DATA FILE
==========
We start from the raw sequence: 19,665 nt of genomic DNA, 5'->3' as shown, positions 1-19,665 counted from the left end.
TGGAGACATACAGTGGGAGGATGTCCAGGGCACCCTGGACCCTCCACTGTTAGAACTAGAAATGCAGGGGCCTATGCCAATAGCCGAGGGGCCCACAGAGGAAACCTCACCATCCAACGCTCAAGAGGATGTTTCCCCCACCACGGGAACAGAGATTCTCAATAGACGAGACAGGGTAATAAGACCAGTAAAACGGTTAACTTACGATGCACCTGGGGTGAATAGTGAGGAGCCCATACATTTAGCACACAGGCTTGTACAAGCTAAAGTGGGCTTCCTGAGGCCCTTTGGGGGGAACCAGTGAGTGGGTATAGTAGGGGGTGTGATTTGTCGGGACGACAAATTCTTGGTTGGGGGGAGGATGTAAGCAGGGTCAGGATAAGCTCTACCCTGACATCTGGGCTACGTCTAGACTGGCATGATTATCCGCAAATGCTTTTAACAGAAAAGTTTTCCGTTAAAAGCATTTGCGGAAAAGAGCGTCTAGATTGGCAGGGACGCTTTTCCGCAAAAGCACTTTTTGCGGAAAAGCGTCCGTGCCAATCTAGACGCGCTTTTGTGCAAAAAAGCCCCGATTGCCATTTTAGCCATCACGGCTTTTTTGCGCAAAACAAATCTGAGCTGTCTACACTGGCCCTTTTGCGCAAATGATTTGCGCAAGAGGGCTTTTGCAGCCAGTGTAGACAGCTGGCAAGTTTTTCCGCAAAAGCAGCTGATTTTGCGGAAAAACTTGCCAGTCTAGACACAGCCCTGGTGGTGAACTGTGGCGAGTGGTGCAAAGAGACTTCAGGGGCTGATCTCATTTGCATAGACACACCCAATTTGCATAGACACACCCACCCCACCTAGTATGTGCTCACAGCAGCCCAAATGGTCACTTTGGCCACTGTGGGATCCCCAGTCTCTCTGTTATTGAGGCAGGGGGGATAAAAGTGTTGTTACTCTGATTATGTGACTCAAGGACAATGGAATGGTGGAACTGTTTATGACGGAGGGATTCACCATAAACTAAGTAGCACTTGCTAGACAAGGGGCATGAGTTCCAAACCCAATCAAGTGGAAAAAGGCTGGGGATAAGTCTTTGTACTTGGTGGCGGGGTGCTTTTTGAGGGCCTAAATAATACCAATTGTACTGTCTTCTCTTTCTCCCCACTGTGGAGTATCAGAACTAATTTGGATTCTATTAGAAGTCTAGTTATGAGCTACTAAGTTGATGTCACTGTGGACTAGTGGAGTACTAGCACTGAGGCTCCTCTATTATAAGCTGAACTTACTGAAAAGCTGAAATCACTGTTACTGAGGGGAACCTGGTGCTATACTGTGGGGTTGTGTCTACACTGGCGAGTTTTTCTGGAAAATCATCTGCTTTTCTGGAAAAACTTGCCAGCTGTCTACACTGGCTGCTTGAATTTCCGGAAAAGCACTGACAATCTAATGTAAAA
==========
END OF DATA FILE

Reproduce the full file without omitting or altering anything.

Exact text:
We start from the raw sequence: 19,665 nt of genomic DNA, 5'->3' as shown, positions 1-19,665 counted from the left end.
TGGAGACATACAGTGGGAGGATGTCCAGGGCACCCTGGACCCTCCACTGTTAGAACTAGAAATGCAGGGGCCTATGCCAATAGCCGAGGGGCCCACAGAGGAAACCTCACCATCCAACGCTCAAGAGGATGTTTCCCCCACCACGGGAACAGAGATTCTCAATAGACGAGACAGGGTAATAAGACCAGTAAAACGGTTAACTTACGATGCACCTGGGGTGAATAGTGAGGAGCCCATACATTTAGCACACAGGCTTGTACAAGCTAAAGTGGGCTTCCTGAGGCCCTTTGGGGGGAACCAGTGAGTGGGTATAGTAGGGGGTGTGATTTGTCGGGACGACAAATTCTTGGTTGGGGGGAGGATGTAAGCAGGGTCAGGATAAGCTCTACCCTGACATCTGGGCTACGTCTAGACTGGCATGATTATCCGCAAATGCTTTTAACAGAAAAGTTTTCCGTTAAAAGCATTTGCGGAAAAGAGCGTCTAGATTGGCAGGGACGCTTTTCCGCAAAAGCACTTTTTGCGGAAAAGCGTCCGTGCCAATCTAGACGCGCTTTTGTGCAAAAAAGCCCCGATTGCCATTTTAGCCATCACGGCTTTTTTGCGCAAAACAAATCTGAGCTGTCTACACTGGCCCTTTTGCGCAAATGATTTGCGCAAGAGGGCTTTTGCAGCCAGTGTAGACAGCTGGCAAGTTTTTCCGCAAAAGCAGCTGATTTTGCGGAAAAACTTGCCAGTCTAGACACAGCCCTGGTGGTGAACTGTGGCGAGTGGTGCAAAGAGACTTCAGGGGCTGATCTCATTTGCATAGACACACCCAATTTGCATAGACACACCCACCCCACCTAGTATGTGCTCACAGCAGCCCAAATGGTCACTTTGGCCACTGTGGGATCCCCAGTCTCTCTGTTATTGAGGCAGGGGGGATAAAAGTGTTGTTACTCTGATTATGTGACTCAAGGACAATGGAATGGTGGAACTGTTTATGACGGAGGGATTCACCATAAACTAAGTAGCACTTGCTAGACAAGGGGCATGAGTTCCAAACCCAATCAAGTGGAAAAAGGCTGGGGATAAGTCTTTGTACTTGGTGGCGGGGTGCTTTTTGAGGGCCTAAATAATACCAATTGTACTGTCTTCTCTTTCTCCCCACTGTGGAGTATCAGAACTAATTTGGATTCTATTAGAAGTCTAGTTATGAGCTACTAAGTTGATGTCACTGTGGACTAGTGGAGTACTAGCACTGAGGCTCCTCTATTATAAGCTGAACTTACTGAAAAGCTGAAATCACTGTTACTGAGGGGAACCTGGTGCTATACTGTGGGGTTGTGTCTACACTGGCGAGTTTTTCTGGAAAATCATCTGCTTTTCTGGAAAAACTTGCCAGCTGTCTACACTGGCTGCTTGAATTTCCGGAAAAGCACTGACAATCTAATGTAAAA